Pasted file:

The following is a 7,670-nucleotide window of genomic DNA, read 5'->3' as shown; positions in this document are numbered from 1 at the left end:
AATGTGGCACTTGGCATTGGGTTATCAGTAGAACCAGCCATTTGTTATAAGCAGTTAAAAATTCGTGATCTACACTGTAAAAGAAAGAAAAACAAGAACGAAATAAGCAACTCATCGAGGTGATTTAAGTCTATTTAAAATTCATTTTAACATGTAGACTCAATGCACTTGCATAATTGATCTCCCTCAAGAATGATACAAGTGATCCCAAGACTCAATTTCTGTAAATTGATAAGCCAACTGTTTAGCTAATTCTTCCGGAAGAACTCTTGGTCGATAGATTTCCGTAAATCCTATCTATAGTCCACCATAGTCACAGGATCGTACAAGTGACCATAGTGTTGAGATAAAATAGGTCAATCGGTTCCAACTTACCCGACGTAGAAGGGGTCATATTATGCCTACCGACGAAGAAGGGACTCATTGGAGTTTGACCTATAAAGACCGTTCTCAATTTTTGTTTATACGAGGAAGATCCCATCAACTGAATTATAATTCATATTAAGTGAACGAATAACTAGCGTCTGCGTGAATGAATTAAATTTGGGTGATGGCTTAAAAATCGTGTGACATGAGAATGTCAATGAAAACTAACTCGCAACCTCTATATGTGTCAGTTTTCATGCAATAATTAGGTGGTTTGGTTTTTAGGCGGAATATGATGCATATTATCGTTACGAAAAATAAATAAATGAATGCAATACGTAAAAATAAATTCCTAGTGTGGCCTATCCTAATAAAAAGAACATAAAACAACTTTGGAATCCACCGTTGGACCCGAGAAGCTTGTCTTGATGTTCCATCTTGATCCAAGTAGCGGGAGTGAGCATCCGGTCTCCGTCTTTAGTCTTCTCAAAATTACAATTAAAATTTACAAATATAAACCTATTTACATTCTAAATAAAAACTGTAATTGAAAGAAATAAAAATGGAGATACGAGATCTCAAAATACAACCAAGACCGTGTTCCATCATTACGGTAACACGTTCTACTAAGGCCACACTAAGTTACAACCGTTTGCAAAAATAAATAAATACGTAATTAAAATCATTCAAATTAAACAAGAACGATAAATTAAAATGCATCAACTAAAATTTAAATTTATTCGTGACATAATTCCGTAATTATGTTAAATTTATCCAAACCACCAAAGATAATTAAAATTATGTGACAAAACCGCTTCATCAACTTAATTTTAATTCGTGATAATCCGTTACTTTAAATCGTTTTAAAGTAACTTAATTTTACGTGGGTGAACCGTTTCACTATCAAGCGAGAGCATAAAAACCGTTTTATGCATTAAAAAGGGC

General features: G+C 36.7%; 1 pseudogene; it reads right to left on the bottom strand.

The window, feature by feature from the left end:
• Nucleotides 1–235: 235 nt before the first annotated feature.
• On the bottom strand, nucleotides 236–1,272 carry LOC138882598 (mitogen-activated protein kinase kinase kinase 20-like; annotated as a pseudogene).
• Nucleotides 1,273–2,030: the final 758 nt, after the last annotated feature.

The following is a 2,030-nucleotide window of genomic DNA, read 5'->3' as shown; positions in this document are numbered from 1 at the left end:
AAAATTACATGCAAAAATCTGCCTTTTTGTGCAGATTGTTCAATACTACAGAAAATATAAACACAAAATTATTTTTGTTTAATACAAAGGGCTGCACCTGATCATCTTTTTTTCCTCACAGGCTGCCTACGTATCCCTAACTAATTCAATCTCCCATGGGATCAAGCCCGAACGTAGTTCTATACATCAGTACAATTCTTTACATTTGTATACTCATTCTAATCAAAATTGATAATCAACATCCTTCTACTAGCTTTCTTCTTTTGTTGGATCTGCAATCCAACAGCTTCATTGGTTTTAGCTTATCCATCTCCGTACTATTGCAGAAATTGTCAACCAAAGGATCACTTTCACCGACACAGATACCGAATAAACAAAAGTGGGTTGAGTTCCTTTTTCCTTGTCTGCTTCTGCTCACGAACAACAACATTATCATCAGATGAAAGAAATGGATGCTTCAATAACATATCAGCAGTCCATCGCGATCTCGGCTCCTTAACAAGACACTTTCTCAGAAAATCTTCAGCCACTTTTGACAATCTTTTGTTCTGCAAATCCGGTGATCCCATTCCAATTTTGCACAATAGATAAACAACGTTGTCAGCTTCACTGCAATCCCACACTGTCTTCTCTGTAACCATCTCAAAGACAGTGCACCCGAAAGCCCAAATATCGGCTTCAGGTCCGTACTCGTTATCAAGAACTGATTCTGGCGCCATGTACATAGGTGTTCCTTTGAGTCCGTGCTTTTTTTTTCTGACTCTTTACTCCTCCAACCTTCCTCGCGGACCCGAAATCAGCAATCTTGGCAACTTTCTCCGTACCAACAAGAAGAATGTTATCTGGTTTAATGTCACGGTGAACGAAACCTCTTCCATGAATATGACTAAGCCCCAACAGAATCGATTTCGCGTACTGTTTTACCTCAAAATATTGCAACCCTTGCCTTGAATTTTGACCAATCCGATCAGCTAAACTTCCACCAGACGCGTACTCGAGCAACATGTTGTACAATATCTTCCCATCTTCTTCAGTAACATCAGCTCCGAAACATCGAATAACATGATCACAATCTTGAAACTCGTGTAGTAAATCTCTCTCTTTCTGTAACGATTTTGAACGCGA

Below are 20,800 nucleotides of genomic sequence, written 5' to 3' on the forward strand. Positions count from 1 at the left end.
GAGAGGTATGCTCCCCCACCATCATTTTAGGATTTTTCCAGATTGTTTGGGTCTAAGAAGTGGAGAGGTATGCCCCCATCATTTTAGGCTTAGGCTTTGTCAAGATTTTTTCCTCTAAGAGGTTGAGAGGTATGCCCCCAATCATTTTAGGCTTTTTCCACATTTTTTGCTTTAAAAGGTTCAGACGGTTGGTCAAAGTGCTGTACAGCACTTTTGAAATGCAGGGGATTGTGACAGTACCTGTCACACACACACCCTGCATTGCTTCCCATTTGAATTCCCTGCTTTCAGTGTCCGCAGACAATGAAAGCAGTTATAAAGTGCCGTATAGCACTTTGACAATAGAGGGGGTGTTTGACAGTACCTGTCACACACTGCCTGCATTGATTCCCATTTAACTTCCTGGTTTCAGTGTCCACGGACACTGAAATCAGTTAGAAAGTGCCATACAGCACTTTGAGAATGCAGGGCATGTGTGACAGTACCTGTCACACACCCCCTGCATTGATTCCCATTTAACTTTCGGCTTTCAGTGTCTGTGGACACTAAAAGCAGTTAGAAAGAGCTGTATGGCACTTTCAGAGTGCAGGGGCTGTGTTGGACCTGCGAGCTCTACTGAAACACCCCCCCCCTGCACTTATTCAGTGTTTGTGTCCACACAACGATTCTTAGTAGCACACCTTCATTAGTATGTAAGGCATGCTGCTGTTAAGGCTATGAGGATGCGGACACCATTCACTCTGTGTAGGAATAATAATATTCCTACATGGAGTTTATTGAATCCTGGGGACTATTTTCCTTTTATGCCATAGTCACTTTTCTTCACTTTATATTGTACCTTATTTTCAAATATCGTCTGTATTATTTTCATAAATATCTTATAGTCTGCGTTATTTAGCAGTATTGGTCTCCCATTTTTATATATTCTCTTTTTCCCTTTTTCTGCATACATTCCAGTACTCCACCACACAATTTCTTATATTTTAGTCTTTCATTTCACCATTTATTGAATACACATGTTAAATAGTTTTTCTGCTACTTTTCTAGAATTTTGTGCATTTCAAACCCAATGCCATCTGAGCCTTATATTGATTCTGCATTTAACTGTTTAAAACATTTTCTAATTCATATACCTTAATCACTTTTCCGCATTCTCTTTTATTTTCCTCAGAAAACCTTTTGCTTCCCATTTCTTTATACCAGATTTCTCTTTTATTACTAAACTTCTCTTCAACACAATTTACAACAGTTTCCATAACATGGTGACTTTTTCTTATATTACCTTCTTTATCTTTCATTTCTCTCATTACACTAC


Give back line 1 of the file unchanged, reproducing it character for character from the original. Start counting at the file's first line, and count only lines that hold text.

The following is a 7,670-nucleotide window of genomic DNA, read 5'->3' as shown; positions in this document are numbered from 1 at the left end: